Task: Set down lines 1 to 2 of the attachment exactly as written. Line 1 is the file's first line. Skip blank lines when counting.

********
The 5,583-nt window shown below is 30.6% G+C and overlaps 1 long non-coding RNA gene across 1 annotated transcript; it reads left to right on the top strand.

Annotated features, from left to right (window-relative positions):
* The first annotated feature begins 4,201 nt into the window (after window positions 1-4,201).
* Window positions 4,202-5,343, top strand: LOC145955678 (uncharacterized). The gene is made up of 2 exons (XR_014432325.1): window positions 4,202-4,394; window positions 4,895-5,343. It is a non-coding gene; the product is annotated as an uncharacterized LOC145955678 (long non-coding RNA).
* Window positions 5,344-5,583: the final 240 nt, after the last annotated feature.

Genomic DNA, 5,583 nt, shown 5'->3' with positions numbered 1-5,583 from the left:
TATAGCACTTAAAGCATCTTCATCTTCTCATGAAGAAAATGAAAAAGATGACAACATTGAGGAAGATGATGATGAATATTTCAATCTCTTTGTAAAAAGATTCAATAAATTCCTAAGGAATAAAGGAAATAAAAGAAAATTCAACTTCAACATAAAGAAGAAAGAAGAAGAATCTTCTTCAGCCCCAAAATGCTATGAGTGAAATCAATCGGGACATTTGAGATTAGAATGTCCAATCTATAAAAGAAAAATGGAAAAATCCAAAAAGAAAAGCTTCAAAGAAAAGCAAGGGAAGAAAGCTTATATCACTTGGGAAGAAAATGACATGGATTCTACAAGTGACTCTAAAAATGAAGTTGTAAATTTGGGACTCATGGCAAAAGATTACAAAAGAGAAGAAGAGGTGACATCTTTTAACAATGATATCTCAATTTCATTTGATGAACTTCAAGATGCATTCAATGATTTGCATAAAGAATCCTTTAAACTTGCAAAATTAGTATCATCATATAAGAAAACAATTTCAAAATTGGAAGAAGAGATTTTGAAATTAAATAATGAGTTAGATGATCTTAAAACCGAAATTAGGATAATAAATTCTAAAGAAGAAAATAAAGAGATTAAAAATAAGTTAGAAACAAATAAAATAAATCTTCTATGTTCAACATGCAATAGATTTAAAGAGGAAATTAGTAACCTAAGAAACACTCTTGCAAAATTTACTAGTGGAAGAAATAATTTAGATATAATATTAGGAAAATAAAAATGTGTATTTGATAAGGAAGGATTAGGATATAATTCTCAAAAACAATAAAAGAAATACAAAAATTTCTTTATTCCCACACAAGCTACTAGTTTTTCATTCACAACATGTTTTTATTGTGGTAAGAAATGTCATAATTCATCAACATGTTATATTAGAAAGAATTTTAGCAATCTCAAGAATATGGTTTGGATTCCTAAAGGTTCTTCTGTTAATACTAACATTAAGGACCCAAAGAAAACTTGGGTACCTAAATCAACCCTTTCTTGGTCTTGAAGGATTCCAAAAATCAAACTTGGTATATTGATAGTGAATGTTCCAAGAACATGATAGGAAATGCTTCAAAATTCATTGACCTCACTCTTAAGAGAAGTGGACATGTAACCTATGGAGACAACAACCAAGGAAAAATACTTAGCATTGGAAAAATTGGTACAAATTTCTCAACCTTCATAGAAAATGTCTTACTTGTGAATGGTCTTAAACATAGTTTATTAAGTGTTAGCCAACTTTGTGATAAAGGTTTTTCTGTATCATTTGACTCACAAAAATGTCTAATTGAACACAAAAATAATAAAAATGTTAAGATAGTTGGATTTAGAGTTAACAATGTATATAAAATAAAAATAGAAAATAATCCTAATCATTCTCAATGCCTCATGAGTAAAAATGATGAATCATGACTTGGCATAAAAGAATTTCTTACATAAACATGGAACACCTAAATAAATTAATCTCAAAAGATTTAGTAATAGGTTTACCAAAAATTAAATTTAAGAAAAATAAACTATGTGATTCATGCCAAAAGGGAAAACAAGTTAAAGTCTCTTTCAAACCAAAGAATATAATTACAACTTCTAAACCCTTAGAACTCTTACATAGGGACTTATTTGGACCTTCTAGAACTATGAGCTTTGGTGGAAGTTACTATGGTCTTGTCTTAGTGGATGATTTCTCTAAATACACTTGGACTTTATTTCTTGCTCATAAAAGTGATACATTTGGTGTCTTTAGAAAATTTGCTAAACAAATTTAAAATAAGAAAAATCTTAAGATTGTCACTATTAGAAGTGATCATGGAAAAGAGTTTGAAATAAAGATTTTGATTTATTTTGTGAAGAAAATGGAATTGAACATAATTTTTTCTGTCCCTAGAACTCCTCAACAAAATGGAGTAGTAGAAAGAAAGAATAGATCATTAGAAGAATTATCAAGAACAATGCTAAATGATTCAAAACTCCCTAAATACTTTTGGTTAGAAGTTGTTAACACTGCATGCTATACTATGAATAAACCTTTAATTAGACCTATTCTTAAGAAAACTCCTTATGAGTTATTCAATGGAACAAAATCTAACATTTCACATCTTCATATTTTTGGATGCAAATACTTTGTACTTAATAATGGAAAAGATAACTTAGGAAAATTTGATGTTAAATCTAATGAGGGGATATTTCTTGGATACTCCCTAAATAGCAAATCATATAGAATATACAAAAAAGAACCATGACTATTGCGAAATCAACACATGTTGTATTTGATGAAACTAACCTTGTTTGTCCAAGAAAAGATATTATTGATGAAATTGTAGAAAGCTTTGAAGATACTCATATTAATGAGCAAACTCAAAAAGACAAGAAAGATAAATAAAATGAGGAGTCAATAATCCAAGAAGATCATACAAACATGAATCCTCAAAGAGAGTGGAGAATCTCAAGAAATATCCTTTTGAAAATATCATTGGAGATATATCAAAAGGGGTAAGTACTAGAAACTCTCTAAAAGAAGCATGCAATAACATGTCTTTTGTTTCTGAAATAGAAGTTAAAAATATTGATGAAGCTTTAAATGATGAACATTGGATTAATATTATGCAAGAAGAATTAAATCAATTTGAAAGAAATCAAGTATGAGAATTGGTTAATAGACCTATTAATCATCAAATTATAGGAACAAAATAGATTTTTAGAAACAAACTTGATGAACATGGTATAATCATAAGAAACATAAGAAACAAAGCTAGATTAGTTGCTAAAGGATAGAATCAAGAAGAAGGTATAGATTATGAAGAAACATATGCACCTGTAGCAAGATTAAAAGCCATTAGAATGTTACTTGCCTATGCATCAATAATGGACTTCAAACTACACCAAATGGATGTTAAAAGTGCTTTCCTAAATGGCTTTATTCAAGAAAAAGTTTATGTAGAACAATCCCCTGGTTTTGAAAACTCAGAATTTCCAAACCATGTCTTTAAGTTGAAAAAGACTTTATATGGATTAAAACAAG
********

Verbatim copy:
The 5,583-nt window shown below is 30.6% G+C and overlaps 1 long non-coding RNA gene across 1 annotated transcript; it reads left to right on the top strand.

Annotated features, from left to right (window-relative positions):